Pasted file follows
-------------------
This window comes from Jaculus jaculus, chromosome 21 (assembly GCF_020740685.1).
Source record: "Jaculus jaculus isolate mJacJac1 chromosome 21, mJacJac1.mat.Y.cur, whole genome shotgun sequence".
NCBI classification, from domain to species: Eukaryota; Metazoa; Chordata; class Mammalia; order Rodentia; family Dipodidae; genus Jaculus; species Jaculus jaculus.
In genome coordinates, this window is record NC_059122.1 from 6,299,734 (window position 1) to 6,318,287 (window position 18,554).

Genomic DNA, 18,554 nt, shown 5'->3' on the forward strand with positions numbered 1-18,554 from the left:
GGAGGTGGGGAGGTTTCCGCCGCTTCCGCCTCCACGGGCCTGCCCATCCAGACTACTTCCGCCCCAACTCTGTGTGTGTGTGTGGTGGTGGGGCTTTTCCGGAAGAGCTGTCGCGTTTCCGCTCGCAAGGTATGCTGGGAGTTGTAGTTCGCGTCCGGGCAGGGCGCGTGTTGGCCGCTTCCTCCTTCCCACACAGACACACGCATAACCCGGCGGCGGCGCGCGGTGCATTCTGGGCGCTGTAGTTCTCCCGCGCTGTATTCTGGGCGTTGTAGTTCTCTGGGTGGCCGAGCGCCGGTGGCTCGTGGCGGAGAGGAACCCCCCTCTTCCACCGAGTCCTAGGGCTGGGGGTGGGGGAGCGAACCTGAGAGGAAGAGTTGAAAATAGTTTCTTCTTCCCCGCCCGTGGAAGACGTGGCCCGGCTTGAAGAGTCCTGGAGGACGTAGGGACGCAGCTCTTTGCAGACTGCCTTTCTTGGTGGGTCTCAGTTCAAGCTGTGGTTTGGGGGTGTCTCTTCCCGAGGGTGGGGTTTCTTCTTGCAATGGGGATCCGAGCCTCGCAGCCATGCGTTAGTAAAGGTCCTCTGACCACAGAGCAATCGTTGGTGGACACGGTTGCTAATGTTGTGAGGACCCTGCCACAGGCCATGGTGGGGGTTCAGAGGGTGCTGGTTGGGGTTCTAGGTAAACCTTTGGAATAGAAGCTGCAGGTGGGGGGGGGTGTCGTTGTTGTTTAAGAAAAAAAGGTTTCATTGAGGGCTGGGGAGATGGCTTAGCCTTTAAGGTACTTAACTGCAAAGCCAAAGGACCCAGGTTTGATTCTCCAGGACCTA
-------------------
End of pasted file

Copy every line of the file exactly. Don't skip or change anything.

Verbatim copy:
This window comes from Jaculus jaculus, chromosome 21 (assembly GCF_020740685.1).
Source record: "Jaculus jaculus isolate mJacJac1 chromosome 21, mJacJac1.mat.Y.cur, whole genome shotgun sequence".
NCBI classification, from domain to species: Eukaryota; Metazoa; Chordata; class Mammalia; order Rodentia; family Dipodidae; genus Jaculus; species Jaculus jaculus.
In genome coordinates, this window is record NC_059122.1 from 6,299,734 (window position 1) to 6,318,287 (window position 18,554).

Genomic DNA, 18,554 nt, shown 5'->3' on the forward strand with positions numbered 1-18,554 from the left:
GGAGGTGGGGAGGTTTCCGCCGCTTCCGCCTCCACGGGCCTGCCCATCCAGACTACTTCCGCCCCAACTCTGTGTGTGTGTGTGGTGGTGGGGCTTTTCCGGAAGAGCTGTCGCGTTTCCGCTCGCAAGGTATGCTGGGAGTTGTAGTTCGCGTCCGGGCAGGGCGCGTGTTGGCCGCTTCCTCCTTCCCACACAGACACACGCATAACCCGGCGGCGGCGCGCGGTGCATTCTGGGCGCTGTAGTTCTCCCGCGCTGTATTCTGGGCGTTGTAGTTCTCTGGGTGGCCGAGCGCCGGTGGCTCGTGGCGGAGAGGAACCCCCCTCTTCCACCGAGTCCTAGGGCTGGGGGTGGGGGAGCGAACCTGAGAGGAAGAGTTGAAAATAGTTTCTTCTTCCCCGCCCGTGGAAGACGTGGCCCGGCTTGAAGAGTCCTGGAGGACGTAGGGACGCAGCTCTTTGCAGACTGCCTTTCTTGGTGGGTCTCAGTTCAAGCTGTGGTTTGGGGGTGTCTCTTCCCGAGGGTGGGGTTTCTTCTTGCAATGGGGATCCGAGCCTCGCAGCCATGCGTTAGTAAAGGTCCTCTGACCACAGAGCAATCGTTGGTGGACACGGTTGCTAATGTTGTGAGGACCCTGCCACAGGCCATGGTGGGGGTTCAGAGGGTGCTGGTTGGGGTTCTAGGTAAACCTTTGGAATAGAAGCTGCAGGTGGGGGGGGGTGTCGTTGTTGTTTAAGAAAAAAAGGTTTCATTGAGGGCTGGGGAGATGGCTTAGCCTTTAAGGTACTTAACTGCAAAGCCAAAGGACCCAGGTTTGATTCTCCAGGACCTA